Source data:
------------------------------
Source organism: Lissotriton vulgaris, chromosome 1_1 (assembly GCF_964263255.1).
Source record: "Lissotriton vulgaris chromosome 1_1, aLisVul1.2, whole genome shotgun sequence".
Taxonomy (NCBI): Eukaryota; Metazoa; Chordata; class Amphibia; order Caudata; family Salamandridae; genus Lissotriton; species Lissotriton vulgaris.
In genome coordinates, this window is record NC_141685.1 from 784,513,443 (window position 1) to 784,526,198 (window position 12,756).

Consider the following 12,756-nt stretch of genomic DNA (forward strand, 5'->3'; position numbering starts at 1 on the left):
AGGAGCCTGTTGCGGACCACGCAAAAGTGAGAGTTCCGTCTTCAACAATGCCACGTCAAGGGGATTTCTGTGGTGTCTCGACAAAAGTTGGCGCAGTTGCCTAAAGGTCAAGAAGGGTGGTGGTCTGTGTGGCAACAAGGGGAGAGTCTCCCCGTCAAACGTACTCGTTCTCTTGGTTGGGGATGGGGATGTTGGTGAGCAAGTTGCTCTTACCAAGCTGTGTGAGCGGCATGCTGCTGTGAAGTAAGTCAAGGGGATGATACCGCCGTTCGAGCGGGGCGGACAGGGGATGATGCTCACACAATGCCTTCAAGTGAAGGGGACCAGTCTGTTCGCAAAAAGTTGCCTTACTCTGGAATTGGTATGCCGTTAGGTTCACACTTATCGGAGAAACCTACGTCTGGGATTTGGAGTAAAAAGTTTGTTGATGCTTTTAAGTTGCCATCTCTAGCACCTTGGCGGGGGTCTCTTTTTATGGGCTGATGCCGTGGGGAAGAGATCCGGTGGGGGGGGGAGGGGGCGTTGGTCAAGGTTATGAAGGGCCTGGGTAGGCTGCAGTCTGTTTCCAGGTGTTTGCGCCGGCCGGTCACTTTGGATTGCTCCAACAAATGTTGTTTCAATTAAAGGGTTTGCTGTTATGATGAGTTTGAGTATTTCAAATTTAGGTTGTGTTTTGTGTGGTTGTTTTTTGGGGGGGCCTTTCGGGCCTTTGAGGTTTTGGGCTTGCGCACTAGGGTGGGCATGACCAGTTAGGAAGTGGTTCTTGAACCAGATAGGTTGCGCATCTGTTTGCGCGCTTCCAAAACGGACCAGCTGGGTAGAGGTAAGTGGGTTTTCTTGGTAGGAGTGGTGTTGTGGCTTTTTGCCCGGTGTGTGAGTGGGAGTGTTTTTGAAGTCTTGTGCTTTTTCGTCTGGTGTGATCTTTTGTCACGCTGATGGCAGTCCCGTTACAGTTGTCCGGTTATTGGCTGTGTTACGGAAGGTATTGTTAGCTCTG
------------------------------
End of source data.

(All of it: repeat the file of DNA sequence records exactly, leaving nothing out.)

Source organism: Lissotriton vulgaris, chromosome 1_1 (assembly GCF_964263255.1).
Source record: "Lissotriton vulgaris chromosome 1_1, aLisVul1.2, whole genome shotgun sequence".
Taxonomy (NCBI): Eukaryota; Metazoa; Chordata; class Amphibia; order Caudata; family Salamandridae; genus Lissotriton; species Lissotriton vulgaris.
In genome coordinates, this window is record NC_141685.1 from 784,513,443 (window position 1) to 784,526,198 (window position 12,756).

Consider the following 12,756-nt stretch of genomic DNA (forward strand, 5'->3'; position numbering starts at 1 on the left):
AGGAGCCTGTTGCGGACCACGCAAAAGTGAGAGTTCCGTCTTCAACAATGCCACGTCAAGGGGATTTCTGTGGTGTCTCGACAAAAGTTGGCGCAGTTGCCTAAAGGTCAAGAAGGGTGGTGGTCTGTGTGGCAACAAGGGGAGAGTCTCCCCGTCAAACGTACTCGTTCTCTTGGTTGGGGATGGGGATGTTGGTGAGCAAGTTGCTCTTACCAAGCTGTGTGAGCGGCATGCTGCTGTGAAGTAAGTCAAGGGGATGATACCGCCGTTCGAGCGGGGCGGACAGGGGATGATGCTCACACAATGCCTTCAAGTGAAGGGGACCAGTCTGTTCGCAAAAAGTTGCCTTACTCTGGAATTGGTATGCCGTTAGGTTCACACTTATCGGAGAAACCTACGTCTGGGATTTGGAGTAAAAAGTTTGTTGATGCTTTTAAGTTGCCATCTCTAGCACCTTGGCGGGGGTCTCTTTTTATGGGCTGATGCCGTGGGGAAGAGATCCGGTGGGGGGGGGAGGGGGCGTTGGTCAAGGTTATGAAGGGCCTGGGTAGGCTGCAGTCTGTTTCCAGGTGTTTGCGCCGGCCGGTCACTTTGGATTGCTCCAACAAATGTTGTTTCAATTAAAGGGTTTGCTGTTATGATGAGTTTGAGTATTTCAAATTTAGGTTGTGTTTTGTGTGGTTGTTTTTTGGGGGGGCCTTTCGGGCCTTTGAGGTTTTGGGCTTGCGCACTAGGGTGGGCATGACCAGTTAGGAAGTGGTTCTTGAACCAGATAGGTTGCGCATCTGTTTGCGCGCTTCCAAAACGGACCAGCTGGGTAGAGGTAAGTGGGTTTTCTTGGTAGGAGTGGTGTTGTGGCTTTTTGCCCGGTGTGTGAGTGGGAGTGTTTTTGAAGTCTTGTGCTTTTTCGTCTGGTGTGATCTTTTGTCACGCTGATGGCAGTCCCGTTACAGTTGTCCGGTTATTGGCTGTGTTACGGAAGGTATTGTTAGCTCTG